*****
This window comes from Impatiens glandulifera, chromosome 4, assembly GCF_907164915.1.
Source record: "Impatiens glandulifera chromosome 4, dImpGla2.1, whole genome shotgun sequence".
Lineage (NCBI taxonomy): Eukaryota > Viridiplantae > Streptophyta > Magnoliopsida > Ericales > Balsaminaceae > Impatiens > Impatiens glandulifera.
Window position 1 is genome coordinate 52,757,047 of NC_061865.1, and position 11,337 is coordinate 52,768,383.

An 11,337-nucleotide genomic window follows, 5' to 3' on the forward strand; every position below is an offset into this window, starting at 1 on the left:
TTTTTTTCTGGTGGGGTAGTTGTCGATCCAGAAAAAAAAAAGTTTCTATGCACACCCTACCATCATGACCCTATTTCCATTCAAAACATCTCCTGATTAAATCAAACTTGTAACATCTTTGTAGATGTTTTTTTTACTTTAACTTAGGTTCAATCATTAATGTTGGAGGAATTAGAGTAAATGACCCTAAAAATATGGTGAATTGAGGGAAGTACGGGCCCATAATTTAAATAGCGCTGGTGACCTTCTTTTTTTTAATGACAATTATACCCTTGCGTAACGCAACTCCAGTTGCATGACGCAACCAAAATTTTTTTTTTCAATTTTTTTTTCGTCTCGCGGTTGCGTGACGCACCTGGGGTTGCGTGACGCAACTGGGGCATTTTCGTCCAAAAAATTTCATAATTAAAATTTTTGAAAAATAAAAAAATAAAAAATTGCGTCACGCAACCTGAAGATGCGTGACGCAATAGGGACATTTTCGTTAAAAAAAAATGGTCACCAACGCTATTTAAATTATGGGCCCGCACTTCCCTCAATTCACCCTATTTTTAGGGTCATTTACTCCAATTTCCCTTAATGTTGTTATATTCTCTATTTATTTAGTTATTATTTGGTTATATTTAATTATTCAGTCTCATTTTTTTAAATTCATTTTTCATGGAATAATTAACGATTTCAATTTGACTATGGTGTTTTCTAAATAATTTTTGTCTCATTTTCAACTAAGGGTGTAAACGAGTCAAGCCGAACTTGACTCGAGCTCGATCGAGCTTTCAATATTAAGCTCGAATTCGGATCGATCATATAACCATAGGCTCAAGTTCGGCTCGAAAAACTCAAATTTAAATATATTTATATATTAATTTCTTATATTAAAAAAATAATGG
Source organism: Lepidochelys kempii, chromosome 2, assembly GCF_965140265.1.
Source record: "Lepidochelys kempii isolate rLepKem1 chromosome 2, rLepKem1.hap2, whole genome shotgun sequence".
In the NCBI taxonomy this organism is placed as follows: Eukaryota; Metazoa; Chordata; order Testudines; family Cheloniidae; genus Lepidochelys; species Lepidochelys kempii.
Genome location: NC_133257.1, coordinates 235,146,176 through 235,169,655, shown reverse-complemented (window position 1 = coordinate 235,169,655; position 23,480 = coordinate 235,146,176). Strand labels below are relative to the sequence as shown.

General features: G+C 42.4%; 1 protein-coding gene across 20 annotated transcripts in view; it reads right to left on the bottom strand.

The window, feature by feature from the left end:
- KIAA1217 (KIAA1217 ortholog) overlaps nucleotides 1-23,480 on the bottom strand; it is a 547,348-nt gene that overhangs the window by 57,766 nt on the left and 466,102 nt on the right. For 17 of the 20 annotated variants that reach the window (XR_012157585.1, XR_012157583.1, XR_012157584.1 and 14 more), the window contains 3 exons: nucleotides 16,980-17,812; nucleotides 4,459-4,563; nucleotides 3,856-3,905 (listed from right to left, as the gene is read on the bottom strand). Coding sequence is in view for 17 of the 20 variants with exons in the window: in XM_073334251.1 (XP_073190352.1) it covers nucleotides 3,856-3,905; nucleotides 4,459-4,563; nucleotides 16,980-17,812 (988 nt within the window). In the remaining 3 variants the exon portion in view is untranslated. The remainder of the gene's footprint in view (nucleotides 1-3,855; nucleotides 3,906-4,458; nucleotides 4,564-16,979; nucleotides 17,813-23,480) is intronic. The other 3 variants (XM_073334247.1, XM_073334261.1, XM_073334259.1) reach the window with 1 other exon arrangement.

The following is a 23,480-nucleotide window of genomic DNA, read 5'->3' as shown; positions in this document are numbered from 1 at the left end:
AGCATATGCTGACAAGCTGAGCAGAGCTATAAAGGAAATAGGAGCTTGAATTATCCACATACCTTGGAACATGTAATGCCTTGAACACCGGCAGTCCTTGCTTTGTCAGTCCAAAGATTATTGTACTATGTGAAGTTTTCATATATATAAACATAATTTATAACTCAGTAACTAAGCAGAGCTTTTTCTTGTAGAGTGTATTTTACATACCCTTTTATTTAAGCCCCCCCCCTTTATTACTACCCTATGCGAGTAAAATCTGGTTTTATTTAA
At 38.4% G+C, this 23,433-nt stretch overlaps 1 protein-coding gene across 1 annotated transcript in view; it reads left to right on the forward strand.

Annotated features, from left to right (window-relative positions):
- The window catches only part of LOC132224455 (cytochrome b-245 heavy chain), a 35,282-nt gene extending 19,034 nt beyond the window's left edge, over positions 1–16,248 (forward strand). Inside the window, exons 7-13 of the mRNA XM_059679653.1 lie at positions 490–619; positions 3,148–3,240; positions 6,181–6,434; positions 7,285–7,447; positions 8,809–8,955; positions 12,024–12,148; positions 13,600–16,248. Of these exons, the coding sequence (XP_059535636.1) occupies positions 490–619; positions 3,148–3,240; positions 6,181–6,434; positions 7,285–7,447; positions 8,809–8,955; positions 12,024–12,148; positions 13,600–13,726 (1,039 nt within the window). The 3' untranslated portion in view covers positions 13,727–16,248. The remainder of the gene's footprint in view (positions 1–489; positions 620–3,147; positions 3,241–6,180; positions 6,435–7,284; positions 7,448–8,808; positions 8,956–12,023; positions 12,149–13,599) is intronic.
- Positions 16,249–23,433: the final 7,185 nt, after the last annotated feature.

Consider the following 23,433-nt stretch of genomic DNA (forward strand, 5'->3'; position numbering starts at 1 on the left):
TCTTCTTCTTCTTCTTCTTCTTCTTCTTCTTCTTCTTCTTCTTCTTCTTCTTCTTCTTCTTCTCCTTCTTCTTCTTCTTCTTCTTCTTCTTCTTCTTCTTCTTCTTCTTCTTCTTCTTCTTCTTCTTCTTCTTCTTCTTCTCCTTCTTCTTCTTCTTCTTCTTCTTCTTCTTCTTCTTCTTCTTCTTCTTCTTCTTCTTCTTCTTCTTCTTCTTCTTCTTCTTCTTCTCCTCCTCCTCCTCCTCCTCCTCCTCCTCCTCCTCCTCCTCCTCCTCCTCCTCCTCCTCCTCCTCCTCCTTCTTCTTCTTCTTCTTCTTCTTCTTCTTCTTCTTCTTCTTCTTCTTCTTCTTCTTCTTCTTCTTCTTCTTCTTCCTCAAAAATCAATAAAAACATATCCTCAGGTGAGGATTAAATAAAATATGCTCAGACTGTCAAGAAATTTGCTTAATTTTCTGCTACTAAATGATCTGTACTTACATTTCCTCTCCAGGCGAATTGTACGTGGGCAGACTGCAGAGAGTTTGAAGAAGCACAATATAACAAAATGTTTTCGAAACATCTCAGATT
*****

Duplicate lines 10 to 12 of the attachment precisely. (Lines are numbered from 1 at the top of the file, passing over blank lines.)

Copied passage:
Genome location: NC_133257.1, coordinates 235,146,176 through 235,169,655, shown reverse-complemented (window position 1 = coordinate 235,169,655; position 23,480 = coordinate 235,146,176). Strand labels below are relative to the sequence as shown.

General features: G+C 42.4%; 1 protein-coding gene across 20 annotated transcripts in view; it reads right to left on the bottom strand.

The window, feature by feature from the left end: